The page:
I also researched a ton of e-commerce websites out there and posted screenshots to share with my team. To design a tool for merchants for building their product pages, one should envision and strive towards what the end state should look like. There are so many product option styles out there, from drop-downs, radio options, color swatches, to actual images. My favorite was the DODOcase pattern swatch options. PayPal did not have the services to support them other than drop-downs, but we were to keep these in mind for Phase 2.

Brainstorming,

design concepts,

and design reviews.

Exploring all possibilities.

Brainstorming, design concepts, and design reviews.

Exploring all possibilities.

Brainstorming, design concepts,

and design reviews.

Exploring all possibilities.

Brainstorming,
design concepts,
and design reviews.

Exploring all possibilities.

Design jams, sprints, and design reviews.

We had design jams where anyone who is interested is invited to come participate. Any idea is a good idea wherever or whomever it may come from. My philosophy is that it doesn’t matter who’s idea it is, as long as it is the best for the customer and for our company.

We also did weekly “walk-the-wall” design reviews within our team and monthly design reviews with our Design VP and leadership team.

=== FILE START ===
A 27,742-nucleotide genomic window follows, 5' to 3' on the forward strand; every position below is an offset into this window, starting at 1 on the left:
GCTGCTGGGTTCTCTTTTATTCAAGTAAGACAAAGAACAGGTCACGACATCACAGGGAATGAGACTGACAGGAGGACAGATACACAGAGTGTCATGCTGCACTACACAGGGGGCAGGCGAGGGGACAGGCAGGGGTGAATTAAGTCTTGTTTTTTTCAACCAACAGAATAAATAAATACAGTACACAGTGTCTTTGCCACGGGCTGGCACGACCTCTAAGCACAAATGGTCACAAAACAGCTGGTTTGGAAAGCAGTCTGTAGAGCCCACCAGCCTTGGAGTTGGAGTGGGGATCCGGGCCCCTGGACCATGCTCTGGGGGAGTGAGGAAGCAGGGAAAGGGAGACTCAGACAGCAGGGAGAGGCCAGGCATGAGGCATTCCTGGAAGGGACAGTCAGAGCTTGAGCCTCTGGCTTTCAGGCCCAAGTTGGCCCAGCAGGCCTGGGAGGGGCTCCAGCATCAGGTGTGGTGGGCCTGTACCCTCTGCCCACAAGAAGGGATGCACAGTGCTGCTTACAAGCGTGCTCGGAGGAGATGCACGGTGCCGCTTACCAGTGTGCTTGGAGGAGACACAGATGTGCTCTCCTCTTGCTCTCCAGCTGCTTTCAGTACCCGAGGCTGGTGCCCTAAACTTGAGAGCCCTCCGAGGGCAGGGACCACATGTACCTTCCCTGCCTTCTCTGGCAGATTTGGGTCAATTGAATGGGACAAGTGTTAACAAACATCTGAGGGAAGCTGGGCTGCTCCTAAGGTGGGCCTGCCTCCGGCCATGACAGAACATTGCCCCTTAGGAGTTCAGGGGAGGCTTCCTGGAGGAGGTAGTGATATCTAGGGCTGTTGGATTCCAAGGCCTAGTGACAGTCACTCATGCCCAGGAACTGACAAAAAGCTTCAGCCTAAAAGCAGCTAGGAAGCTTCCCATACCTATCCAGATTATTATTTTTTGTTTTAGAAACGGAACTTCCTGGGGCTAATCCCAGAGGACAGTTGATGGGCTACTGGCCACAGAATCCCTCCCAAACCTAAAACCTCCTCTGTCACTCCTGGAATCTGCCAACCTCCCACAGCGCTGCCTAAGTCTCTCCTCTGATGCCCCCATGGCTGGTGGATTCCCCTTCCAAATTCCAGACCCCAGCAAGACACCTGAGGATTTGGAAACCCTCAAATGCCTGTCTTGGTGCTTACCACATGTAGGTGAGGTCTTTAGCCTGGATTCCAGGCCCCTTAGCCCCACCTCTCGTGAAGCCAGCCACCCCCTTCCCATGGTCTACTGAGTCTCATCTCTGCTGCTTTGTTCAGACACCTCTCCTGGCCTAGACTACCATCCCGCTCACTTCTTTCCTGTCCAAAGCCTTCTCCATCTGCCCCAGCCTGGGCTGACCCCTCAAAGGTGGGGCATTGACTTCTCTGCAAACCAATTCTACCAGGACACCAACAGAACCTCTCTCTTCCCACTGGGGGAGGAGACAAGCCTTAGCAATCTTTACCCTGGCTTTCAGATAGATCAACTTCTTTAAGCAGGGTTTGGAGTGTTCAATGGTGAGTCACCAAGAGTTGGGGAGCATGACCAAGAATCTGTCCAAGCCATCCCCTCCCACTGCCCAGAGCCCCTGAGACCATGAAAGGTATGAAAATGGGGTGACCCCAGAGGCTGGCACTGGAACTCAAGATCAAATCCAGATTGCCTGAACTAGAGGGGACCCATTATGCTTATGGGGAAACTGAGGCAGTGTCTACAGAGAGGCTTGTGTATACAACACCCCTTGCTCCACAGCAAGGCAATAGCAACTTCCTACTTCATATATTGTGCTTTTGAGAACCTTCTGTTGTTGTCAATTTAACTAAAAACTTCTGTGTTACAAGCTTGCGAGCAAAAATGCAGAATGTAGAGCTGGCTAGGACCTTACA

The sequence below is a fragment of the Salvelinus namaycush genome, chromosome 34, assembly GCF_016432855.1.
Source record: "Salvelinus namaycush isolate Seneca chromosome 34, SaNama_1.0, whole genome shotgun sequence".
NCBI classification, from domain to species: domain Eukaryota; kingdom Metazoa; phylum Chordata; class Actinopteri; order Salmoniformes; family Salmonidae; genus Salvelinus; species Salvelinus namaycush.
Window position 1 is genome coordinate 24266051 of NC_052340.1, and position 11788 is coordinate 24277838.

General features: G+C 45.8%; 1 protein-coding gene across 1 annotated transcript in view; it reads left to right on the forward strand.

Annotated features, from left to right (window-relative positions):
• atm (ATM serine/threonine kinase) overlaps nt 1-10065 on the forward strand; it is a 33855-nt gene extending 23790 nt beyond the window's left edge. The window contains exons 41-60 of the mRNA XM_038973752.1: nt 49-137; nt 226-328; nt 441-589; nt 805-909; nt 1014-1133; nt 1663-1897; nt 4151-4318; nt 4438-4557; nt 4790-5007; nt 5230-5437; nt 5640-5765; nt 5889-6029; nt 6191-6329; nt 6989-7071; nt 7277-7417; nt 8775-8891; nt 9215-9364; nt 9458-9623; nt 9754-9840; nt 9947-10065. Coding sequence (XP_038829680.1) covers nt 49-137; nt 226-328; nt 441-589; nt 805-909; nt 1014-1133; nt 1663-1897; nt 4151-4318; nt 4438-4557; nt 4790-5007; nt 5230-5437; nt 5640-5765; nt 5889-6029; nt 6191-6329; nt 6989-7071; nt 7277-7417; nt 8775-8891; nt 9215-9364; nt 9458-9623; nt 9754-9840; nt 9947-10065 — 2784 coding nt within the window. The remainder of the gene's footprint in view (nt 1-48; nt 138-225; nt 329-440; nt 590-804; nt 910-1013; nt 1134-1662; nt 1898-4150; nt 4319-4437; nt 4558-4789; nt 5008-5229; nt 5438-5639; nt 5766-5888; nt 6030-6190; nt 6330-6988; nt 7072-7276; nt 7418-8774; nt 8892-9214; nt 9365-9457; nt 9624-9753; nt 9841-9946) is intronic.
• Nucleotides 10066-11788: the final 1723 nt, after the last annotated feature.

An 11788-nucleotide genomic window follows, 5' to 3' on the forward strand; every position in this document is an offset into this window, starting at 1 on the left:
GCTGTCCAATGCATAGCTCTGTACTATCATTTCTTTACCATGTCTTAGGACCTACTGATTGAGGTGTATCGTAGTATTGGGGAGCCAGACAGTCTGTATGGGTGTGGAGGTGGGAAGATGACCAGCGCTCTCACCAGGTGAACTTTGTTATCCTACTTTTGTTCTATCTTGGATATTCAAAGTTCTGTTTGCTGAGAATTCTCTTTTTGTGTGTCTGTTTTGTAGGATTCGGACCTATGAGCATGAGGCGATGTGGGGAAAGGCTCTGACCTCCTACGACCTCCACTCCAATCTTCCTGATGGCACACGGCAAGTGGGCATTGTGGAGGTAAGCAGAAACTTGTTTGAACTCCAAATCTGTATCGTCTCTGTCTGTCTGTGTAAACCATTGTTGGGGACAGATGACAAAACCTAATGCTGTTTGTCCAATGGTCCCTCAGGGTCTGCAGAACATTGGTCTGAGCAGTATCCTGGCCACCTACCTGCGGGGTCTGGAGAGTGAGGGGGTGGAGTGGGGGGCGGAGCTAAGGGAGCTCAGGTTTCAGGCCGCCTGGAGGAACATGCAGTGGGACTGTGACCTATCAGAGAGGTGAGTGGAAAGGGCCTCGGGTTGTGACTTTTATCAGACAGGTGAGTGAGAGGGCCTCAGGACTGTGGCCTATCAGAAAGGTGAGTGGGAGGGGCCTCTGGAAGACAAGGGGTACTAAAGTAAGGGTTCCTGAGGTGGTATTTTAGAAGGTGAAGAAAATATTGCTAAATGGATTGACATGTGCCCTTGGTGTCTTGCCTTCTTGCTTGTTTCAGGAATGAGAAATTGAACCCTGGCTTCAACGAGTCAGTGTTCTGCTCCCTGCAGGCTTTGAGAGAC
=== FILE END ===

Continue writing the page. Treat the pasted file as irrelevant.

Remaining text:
We had design jams where anyone who is interested is invited to come participate. Any idea is a good idea wherever or whomever it may come from. My philosophy is that it doesn’t matter who’s idea it is, as long as it is the best for the customer and for our company.

We also did weekly “walk-the-wall” design reviews within our team and monthly design reviews with our Design VP and leadership team.

From sketches to wireframes.

Sometimes I sketch my ideas first and sometimes I go straight to Sketch, Omnigraffle, Illustrator, or code to create my wires and flows. It depends on what's available at the time – like a notebook, napkin, copier paper, computer, or a voice memo on the iPhone while driving. Just gotta document those ideas! I also got a chance to do some visual explorations with a store front imagery and some quick icons. It was a lot of fun!

Interactive prototypes and user testing

From Omnigraffle to Marvel
and Proto.io to code, we iterated quickly and tested it till we had the winning formula.

Interactive prototypes and user testing

From Omnigraffle to Marvel and Proto.io to code, we iterated quickly and tested it till we had the winning formula.
01-01-1-marvel

This design is amazing, you guys really knocked it out of the park! I believe that the ‘impactable’ segment of merchants will be really pleased with how easy it is to get the correct button on their site. I think that those business owners are the ones that we can really impact, and your design really allows someone at that phase to figure it out and get to the outcome that they desire.

– Nate Sanders, Global Product Manager, PayPal Payment Buttons